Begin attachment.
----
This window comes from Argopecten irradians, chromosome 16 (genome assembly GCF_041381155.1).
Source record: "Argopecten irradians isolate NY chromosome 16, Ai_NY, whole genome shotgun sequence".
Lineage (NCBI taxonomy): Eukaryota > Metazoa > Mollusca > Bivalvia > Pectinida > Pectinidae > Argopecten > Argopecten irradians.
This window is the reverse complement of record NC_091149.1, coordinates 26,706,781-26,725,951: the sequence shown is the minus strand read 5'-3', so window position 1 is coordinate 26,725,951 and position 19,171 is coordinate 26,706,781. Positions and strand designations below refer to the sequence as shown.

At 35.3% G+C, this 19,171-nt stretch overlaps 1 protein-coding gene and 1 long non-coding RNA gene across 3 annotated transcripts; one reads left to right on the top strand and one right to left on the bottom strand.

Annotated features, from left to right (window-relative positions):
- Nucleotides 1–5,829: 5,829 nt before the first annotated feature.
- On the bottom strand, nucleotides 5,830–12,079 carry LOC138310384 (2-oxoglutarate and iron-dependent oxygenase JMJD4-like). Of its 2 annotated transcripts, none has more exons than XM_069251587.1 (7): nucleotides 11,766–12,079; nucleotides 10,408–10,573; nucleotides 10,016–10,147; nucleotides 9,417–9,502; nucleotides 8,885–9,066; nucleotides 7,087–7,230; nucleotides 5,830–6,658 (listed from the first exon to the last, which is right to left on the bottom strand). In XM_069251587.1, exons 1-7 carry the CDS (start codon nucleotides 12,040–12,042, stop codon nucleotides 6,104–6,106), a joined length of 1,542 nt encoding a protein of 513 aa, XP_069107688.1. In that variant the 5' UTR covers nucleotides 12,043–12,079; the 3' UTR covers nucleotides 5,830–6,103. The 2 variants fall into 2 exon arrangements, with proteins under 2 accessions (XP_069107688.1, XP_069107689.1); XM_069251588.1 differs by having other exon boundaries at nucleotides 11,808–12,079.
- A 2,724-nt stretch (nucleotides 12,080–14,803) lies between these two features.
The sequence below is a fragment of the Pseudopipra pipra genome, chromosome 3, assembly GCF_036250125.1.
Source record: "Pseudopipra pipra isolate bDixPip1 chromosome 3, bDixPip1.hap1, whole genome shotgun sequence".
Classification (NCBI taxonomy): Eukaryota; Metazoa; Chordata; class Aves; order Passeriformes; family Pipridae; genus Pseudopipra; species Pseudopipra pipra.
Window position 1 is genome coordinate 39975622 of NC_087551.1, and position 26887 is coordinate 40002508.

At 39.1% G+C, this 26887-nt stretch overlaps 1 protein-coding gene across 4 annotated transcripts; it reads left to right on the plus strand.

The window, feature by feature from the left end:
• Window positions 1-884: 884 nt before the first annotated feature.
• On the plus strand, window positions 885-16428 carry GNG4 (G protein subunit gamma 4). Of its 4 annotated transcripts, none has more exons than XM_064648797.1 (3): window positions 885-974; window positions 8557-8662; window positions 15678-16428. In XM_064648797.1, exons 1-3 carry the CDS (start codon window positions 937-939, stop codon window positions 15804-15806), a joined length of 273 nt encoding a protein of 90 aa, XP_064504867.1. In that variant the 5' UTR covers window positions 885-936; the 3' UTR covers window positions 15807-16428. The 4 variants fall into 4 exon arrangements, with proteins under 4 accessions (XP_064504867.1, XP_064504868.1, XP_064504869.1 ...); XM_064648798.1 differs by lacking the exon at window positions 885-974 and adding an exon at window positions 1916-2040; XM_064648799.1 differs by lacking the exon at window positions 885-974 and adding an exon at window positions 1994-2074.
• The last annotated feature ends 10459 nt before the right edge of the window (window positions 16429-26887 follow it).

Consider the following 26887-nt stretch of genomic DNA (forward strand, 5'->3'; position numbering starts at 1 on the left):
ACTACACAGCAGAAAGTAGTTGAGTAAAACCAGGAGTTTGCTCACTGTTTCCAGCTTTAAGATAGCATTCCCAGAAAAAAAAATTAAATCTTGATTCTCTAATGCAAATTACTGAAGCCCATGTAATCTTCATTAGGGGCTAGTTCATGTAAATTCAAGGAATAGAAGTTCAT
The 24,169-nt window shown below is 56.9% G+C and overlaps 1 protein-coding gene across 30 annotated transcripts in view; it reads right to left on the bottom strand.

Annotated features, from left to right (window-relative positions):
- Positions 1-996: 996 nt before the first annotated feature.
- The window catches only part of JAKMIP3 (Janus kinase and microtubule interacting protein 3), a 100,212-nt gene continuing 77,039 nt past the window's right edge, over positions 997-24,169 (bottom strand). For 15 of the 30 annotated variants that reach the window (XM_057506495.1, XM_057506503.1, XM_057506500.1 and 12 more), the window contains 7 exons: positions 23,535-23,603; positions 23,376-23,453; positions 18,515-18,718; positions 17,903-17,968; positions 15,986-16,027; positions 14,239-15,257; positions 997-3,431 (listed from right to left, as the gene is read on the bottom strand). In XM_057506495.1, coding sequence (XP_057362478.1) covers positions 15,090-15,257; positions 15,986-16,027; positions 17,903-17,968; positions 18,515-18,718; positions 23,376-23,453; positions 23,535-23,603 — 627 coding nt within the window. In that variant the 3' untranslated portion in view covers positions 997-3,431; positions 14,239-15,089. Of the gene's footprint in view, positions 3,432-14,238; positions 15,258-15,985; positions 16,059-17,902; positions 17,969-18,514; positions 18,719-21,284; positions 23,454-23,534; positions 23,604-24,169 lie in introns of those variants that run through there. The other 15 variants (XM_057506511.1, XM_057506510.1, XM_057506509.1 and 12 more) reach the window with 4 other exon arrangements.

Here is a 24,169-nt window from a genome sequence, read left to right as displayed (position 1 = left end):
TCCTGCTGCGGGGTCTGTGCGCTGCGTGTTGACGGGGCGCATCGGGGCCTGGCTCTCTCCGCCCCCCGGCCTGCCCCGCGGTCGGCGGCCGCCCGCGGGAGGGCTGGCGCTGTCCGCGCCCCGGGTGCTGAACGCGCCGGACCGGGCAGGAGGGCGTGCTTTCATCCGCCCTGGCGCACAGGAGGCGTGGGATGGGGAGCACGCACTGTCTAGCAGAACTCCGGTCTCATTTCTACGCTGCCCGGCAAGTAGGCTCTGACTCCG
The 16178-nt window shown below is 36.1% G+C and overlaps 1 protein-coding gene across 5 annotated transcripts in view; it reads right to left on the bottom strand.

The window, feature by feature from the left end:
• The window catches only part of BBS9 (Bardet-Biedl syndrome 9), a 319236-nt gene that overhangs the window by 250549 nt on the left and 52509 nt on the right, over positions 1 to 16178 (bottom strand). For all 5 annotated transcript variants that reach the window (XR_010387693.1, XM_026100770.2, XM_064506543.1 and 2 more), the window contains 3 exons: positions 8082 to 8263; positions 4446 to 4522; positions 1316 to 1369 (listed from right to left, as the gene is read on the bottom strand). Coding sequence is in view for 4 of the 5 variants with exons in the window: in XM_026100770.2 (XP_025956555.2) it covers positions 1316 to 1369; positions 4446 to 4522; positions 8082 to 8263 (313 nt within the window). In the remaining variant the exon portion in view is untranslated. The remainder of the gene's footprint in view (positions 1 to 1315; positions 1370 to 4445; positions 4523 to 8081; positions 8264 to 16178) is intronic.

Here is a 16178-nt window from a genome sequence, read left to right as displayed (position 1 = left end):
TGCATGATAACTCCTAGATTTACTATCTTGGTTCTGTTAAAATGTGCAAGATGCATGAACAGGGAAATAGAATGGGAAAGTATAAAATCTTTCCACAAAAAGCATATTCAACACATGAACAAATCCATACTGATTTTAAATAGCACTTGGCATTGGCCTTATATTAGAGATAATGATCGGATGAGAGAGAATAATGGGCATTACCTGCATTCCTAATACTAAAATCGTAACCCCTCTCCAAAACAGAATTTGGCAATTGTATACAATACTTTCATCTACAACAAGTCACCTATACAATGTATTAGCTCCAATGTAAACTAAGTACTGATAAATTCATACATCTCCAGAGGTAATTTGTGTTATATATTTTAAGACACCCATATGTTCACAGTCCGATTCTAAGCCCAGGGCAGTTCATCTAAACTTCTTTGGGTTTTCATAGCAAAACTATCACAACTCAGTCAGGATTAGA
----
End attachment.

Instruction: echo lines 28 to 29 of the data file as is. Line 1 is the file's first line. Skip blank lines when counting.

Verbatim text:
The window, feature by feature from the left end:
• The window catches only part of BBS9 (Bardet-Biedl syndrome 9), a 319236-nt gene that overhangs the window by 250549 nt on the left and 52509 nt on the right, over positions 1 to 16178 (bottom strand). For all 5 annotated transcript variants that reach the window (XR_010387693.1, XM_026100770.2, XM_064506543.1 and 2 more), the window contains 3 exons: positions 8082 to 8263; positions 4446 to 4522; positions 1316 to 1369 (listed from right to left, as the gene is read on the bottom strand). Coding sequence is in view for 4 of the 5 variants with exons in the window: in XM_026100770.2 (XP_025956555.2) it covers positions 1316 to 1369; positions 4446 to 4522; positions 8082 to 8263 (313 nt within the window). In the remaining variant the exon portion in view is untranslated. The remainder of the gene's footprint in view (positions 1 to 1315; positions 1370 to 4445; positions 4523 to 8081; positions 8264 to 16178) is intronic.